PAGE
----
INTERNATIONAL - African countries have been urged to develop country-specific business indexes to harness the potential of the African Continental Free Trade Area (AfCFTA) Agreement.
The urgent call was made by officials from the UN Economic Commission for Africa (ECA) and African Union (AU) on Wednesday as experts drawn from African countries and pan African institutions gathered in Ethiopia's capital Addis Ababa to "review, critique and refine" a draft methodology for the AfCFTA Country Business Index.
David Luke, Coordinator of the African Trade Policy Centre at the ECA, told the experts meeting the vital importance of Country Business Index to harness opportunities presented by the continental free trade pact.
"The Index will not only further contribute to a better understanding of the challenges that private sector operators and traders at various levels face but also provide a tool for articulating their challenges to policymakers," Luke said.
According to the ECA, African businesses currently face "many constraints" including high trade costs, divergent regulatory frameworks and governance issues that undermine their effective operations on the African continent.
"These bottlenecks are expected to be addressed by effective implementation of the AfCFTA agreement," the ECA said in a statement on Wednesday, adding that the proposed AfCFTA Country Business Index "is a robust tool designed for measuring and monitoring businesses' experience with AfCFTA implementation at the country level."
Prudence Sebahizi, Chief Technical Advisor and Head of the AfCFTA Unit of the AU Commission, also noted that the Country Business Index should be designed in a way that it complements other initiatives and tools including the African Trade Observatory and Pan-African Payment and Settlement System that aim to support the implementation of the continental free trade pact.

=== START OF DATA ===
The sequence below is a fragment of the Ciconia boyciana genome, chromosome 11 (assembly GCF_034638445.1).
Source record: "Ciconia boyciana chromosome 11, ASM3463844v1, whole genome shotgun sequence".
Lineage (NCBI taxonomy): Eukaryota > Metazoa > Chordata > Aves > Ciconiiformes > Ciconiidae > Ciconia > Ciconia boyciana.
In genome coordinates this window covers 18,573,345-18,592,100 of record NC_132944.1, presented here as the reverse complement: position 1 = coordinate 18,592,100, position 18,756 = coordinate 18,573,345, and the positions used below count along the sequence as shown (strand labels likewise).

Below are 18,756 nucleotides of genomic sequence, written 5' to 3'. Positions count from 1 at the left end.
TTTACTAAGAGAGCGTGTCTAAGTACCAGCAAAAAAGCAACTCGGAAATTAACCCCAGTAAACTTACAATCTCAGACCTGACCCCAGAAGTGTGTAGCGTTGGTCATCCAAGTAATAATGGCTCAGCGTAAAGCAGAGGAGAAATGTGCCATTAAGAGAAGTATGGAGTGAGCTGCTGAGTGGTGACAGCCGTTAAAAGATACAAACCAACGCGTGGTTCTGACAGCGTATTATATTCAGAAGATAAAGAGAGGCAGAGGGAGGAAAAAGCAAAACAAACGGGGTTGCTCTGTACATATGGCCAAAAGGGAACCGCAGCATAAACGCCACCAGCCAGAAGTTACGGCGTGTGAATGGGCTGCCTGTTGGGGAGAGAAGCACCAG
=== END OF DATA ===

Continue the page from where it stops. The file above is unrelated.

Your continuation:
Sebahizi further called upon experts "to fine-tune the methodology to be developed using indicators that are easily measurable and understandable to support policy-making decisions that maximize the AfCFTA benefits for the private sector."
The AfCFTA Country Business Index methodology is expected to be refined and piloted in selected countries that are Cameroun and Zambia, and be validated in November this year, according to the ECA.
The expert group meeting, among other things, "critically reviewed the proposed dimensions and indicators of the AfCFTA Country Business Index, with special a focus on possible improvements.
The expert group meeting, which brought together experts from AU member countries, regional economic communities, the private sector, academia, and development institutions, envisaged to contribute to Africa's regional integration ambition, with particular emphasis given to the continental free trade pact, it was noted.
"The meeting is part of a wider project aimed at deepening Africa's trade integration through effective implementation of the AfCFTA," the ECA said.
The AfCFTA was officially launched in July this year in Niamey, capital of Niger, which marked the operationalization phase of the continental free trade pact, which has so far signed by 54 African countries of which of 27 countries have deposited their instruments of ratification to the AU Commission.
The ECA also stressed its ongoing partnership with the AU, the International Trade Centre (ITC), the UN Conference on Trade and Development (UNCTAD), Afreximbank as well as a selection of independent trade experts so as to contribute to an effective AfCFTA implementation.
Once fully operational, the free trade accord is projected to boost the level of intra-Africa trade by more than 52 percent by the year 2022, according to the ECA.
The 55-member pan African bloc, AU, also lauded the AfCFTA for "laying the foundation" for what could be the world's largest free trade zone by the number of participating countries, covering more than 1.2 billion people with a combined gross domestic product of 2.5 trillion U.S. dollars. Enditem